Special mention is made of the process of the invention wherein the dilower alkyl tin oxide is di-n-butyl tin oxide.
The invention also provides a cured rubber based on a thiol terminated liquid polysulfide polymer, said cured rubber being in a condition to undergo plastic flow under pressure with substantial recovery of its preflow physical properties upon cooling which comprises a thiol terminated liquid polysulfide polymer cured with a dilower alkyl tin oxide said cured polymer being maintained at a temperature of from about 100° C. to about 300° C.
The invention also provides a process for the preparation of an article of manufacture comprising a substrate having on at least one surface thereof a cured rubber based on a thiol terminated liquid polysulfide polymer cured with a dilower alkyl tin oxide which comprises:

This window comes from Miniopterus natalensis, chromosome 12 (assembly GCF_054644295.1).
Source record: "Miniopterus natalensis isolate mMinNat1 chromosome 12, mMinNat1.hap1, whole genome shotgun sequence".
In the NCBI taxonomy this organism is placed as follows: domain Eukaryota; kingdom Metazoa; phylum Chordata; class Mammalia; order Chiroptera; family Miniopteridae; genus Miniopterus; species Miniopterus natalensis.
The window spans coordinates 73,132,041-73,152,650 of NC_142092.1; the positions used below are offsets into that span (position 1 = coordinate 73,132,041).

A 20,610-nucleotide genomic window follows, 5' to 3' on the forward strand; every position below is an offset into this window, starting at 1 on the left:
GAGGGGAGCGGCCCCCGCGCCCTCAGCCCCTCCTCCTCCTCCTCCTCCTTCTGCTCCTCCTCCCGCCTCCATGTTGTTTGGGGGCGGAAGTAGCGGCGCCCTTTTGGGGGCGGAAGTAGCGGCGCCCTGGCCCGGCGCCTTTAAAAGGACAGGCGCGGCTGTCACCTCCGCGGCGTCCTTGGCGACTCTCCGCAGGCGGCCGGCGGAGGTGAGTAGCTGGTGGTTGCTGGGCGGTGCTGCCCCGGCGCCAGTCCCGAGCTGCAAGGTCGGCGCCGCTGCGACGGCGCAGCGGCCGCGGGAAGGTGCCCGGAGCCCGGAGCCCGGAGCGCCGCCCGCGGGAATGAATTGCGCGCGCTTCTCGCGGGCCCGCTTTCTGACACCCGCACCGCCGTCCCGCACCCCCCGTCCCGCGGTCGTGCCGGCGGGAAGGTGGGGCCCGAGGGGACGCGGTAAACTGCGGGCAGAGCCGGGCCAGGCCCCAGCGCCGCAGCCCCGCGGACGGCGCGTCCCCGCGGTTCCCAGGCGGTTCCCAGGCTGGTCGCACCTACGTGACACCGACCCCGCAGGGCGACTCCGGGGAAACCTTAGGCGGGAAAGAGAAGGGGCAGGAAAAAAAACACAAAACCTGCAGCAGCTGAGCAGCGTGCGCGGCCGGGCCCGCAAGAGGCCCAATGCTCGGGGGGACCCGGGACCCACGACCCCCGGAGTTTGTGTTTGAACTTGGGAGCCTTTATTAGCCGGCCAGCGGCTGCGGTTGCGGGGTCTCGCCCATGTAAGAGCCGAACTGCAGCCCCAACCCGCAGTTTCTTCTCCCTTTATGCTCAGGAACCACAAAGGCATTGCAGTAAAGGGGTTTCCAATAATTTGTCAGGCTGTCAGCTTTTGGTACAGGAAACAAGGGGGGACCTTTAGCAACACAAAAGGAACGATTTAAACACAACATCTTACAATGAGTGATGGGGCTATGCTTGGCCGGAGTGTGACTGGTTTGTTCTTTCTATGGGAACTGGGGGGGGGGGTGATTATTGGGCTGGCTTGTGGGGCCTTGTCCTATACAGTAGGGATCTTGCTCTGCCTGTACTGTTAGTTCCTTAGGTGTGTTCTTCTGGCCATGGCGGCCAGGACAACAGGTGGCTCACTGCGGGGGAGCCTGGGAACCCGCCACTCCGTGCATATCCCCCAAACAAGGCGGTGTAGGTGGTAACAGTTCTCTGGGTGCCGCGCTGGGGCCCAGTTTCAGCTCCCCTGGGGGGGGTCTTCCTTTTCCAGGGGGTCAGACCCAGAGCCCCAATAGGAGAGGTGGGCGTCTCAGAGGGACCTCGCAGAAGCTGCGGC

(a) extruding said cured rubber through a die under heat and pressure onto at least one surface of a substrate; and
(b) allowing said extruded rubber of step (a) to cool and solidify.
The manner of practicing the process of the invention will now be illustrated with reference to a specific embodiment thereof, namely, its practice on a dibutyl tin oxide cured polysulfide rubber (I) based on a thiol terminated liquid polysulfide polymer of the formula:
HS--(CH2 CH2 OCH2 OCH2 CH2)n CH2 CH2 OCH2 OCH2 CH2 --SH (II)
wherein n is sufficient to give an average molecular weight of about 7500 and containing about 0.5% random crosslinking introduced by incorporation of trichloropropane in the original polysulfide polymer condensation.